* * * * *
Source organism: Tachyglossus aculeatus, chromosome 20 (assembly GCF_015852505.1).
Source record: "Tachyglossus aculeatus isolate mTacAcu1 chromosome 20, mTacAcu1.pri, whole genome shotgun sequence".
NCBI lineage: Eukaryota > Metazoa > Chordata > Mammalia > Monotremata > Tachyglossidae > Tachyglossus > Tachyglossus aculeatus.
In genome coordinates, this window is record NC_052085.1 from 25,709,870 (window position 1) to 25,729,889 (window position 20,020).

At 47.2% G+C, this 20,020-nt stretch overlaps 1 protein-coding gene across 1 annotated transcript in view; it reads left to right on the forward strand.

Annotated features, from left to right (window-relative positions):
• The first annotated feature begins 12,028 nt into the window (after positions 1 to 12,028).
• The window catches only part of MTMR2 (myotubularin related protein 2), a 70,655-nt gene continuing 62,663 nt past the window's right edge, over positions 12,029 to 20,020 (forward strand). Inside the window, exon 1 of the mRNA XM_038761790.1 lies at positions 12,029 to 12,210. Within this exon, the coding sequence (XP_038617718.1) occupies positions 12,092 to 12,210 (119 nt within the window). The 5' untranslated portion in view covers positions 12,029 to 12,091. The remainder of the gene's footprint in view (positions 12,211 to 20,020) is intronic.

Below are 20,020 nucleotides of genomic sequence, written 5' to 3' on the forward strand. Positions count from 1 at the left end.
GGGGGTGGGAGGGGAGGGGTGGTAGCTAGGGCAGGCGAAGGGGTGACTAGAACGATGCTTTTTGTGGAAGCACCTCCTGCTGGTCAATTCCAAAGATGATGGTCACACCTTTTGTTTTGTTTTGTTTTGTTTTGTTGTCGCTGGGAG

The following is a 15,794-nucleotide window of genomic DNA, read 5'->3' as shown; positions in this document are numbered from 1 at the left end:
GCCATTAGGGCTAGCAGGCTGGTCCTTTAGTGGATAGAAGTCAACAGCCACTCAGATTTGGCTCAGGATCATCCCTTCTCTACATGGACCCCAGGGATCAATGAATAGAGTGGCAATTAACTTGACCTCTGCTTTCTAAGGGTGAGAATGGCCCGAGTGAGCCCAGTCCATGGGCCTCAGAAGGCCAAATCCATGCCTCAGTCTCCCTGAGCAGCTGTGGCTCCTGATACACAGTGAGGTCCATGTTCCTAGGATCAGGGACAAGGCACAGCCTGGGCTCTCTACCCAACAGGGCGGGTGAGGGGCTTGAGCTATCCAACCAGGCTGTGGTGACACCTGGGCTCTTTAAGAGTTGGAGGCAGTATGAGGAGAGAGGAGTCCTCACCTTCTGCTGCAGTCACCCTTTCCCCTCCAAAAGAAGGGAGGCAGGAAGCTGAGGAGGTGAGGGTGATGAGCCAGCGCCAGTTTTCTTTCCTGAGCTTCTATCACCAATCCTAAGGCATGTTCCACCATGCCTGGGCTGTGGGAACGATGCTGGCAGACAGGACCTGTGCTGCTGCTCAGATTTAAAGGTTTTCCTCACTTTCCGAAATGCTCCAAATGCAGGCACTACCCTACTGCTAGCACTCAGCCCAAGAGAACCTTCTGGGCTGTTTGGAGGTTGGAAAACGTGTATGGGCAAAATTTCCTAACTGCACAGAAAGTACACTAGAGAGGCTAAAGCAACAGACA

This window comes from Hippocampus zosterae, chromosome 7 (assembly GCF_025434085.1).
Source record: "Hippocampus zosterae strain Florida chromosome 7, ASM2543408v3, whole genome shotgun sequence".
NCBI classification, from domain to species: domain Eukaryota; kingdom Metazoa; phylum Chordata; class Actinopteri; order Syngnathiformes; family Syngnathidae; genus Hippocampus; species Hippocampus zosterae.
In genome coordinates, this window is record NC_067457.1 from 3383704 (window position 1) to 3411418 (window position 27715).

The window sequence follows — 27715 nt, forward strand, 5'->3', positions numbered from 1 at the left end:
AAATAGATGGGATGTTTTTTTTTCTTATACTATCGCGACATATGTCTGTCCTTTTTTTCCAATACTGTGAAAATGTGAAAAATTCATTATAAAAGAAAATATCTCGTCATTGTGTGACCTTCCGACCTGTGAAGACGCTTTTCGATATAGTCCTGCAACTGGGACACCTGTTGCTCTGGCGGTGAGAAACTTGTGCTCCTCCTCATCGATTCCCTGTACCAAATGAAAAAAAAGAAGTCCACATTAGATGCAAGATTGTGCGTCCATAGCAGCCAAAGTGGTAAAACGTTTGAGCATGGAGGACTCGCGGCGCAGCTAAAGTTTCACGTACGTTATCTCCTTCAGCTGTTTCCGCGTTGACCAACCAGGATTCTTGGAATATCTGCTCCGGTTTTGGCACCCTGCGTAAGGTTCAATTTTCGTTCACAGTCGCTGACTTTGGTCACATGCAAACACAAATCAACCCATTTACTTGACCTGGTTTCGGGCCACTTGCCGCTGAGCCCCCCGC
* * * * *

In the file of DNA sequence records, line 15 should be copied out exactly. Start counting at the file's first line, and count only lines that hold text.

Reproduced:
NCBI classification, from domain to species: domain Eukaryota; kingdom Metazoa; phylum Chordata; class Actinopteri; order Syngnathiformes; family Syngnathidae; genus Hippocampus; species Hippocampus zosterae.